Around one year after a death, we, like Jacob, dedicate a gravestone at a service called an “unveiling,” marking the formal conclusion to mourning. But as with most Jewish practices, a Rabbinic debate surrounds the use of gravestones. Commenting on the pillar Jacob sets up for Rachel, the Mishna (Shekalim 2:5) says, “Any surplus money [collected in order to pay for the burial] of a dead person [must be used] to [help] his [or her] heirs,” and not, presumably, to buy an expensive headstone. Rabbi Meir proposed that “Any surplus of money [collected to pay for the burial of a dead person] should be left over until Elijah comes,” Elijah’s arrival announcing the Messianic Era; in other words, until the end of time; in other words, we shouldn’t spend it at all. Rabbi Nathan believed that the leftover money “should be used to build a permanent marker or monument [Heb. nefesh] over a person’s grave”; but Rabbi Shimon ben Gamaliel taught that “We [Jewish people] do not erect monuments [even] for the righteous; their words serve as their everlasting memorial” (Bereshit Rabbah 82:10).
It seems to me that this interesting little debate says so much about the Jewish way of looking at the world, not just in how we approach the rituals of death but in how we approach the meaning of life. For in this passage we see a common practice, the setting up of a stone over a person’s grave, called into question on the grounds that what really endures exists not in the realm of the physical--what we can see or touch--but in the realm of the spiritual: a person’s words, reputation, teachings, deeds. Any of us who have endured the death of cherished people have come to realize that their truest monuments reside not in cemeteries but in the way they touched our lives with beauty and simplicity, with words that still speak to us, with deeds that changed our lives, and maybe even the world, for the better.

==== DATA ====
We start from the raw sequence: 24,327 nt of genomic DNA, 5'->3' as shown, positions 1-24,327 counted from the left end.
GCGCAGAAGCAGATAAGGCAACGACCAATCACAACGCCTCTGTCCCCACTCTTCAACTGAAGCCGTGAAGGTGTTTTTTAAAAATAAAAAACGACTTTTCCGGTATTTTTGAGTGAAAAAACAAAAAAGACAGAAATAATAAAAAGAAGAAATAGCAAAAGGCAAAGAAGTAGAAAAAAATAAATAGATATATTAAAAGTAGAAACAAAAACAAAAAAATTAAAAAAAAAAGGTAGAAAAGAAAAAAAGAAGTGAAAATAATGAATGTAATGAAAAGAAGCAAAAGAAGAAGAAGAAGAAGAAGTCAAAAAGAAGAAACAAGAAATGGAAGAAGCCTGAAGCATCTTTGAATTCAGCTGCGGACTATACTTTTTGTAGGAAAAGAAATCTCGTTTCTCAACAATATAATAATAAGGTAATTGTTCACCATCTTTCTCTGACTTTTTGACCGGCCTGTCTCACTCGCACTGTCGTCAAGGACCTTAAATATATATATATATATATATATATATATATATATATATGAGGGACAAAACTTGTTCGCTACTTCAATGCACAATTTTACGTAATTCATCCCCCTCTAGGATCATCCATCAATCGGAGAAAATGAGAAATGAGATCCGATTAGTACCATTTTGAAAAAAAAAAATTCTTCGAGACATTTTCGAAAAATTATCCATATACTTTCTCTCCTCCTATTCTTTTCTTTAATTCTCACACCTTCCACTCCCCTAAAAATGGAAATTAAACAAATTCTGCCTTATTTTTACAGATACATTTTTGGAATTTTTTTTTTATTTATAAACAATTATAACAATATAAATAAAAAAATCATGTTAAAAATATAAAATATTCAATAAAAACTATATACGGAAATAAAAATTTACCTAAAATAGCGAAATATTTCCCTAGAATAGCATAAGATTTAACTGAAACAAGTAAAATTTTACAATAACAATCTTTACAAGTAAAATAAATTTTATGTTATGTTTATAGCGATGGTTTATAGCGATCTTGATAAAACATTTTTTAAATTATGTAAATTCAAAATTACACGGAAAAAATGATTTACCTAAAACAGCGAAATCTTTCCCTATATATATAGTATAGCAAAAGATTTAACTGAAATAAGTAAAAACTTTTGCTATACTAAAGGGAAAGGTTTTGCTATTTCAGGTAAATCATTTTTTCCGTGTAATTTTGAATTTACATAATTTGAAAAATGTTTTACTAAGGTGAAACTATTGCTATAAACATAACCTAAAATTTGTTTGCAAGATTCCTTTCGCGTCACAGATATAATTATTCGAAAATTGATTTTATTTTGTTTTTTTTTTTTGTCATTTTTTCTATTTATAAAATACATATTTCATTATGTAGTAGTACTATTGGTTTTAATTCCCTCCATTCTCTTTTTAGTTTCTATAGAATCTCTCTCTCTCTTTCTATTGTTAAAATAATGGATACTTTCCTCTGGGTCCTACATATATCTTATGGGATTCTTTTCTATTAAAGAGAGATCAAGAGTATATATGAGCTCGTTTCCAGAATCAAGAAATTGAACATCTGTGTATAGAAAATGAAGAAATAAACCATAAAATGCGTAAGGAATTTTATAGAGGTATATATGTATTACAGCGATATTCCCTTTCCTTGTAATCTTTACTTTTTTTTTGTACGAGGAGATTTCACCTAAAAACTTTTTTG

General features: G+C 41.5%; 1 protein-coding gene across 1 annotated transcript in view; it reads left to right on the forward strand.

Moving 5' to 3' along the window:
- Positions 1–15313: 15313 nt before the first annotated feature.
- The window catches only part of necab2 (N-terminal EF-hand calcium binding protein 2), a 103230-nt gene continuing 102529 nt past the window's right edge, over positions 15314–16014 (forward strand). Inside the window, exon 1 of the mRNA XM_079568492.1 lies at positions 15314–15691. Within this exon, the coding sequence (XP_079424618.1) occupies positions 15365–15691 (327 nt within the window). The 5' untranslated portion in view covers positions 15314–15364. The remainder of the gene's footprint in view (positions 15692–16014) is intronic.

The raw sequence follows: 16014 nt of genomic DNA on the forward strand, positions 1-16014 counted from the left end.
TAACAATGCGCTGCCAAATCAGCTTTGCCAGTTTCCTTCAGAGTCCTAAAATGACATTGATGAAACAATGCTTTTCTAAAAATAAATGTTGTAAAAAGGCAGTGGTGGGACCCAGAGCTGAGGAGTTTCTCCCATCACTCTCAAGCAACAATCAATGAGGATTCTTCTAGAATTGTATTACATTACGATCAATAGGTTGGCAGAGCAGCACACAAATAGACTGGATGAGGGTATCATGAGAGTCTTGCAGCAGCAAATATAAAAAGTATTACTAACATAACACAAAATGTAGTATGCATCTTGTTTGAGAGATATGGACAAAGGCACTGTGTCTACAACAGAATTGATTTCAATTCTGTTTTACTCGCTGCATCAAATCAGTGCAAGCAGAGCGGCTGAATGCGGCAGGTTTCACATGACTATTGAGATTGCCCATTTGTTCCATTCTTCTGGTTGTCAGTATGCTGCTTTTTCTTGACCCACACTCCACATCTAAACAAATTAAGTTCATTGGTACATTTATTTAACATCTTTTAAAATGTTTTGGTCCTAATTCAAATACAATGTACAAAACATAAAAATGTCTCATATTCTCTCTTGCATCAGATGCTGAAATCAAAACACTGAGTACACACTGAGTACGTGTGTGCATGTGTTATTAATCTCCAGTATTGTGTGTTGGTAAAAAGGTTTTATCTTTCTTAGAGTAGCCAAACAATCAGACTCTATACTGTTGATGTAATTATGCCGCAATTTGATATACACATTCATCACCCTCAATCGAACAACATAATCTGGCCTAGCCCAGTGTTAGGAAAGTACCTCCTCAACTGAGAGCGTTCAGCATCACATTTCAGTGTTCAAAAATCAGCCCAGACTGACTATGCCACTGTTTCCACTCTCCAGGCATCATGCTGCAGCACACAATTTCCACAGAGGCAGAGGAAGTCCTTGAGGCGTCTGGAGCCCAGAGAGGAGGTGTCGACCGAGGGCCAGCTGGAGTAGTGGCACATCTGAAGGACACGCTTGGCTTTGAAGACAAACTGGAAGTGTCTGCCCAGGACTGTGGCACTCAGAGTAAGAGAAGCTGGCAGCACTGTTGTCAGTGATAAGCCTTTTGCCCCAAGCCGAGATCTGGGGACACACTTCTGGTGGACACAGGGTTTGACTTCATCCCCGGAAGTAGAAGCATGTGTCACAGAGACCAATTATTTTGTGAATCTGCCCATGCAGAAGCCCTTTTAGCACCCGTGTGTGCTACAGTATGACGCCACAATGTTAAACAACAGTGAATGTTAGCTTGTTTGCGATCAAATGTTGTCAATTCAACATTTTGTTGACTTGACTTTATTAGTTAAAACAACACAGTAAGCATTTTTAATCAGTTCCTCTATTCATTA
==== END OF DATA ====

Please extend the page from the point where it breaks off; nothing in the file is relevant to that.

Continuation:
What’s more, the priority given to the invisible, the spiritual dimension of life over the physical dimension, displays itself in so many Jewish stories. Beginning with Abraham, who, legend says, shattered his father’s idols; to Jacob, who (also in Parashat Vayishlach) managed to wrestle a blessing from a mystery messenger to become Yisra’el, the namesake of our people; to Moses, who demanded of God, “Show me Your Face!” but who was told to look the other way, because while God’s face cannot be seen, God’s goodness can be felt; to the Ten Commandments, the second of which forbids graven images, Judaism has time and again underscored the invisible, spiritual dimension of life. Time and again, our religion has taught that what really matters is not so much what our five senses can detect but what our heart and mind and soul can perceive.
Jewish law begins as a set of tablets, a one-of-a-kind object, words literally engraved in stone, which later becomes a Torah scroll, just ink on parchment, which eventually leads to “V’hayu ha-devarim ha-eileh asher Anochi metzavecha ha-yom, al le-vavecha” – “These words which I have commanded you this day, shall be upon your heart.” That’s how our religion evolved: from stone to parchment to teachings that live on in the heart, from visible artifact to invisible idea. When we parade the Torah around our congregation with outstretched arms and affectionate kisses, we adore not the scroll itself nor its silver ornaments, but its eternal message.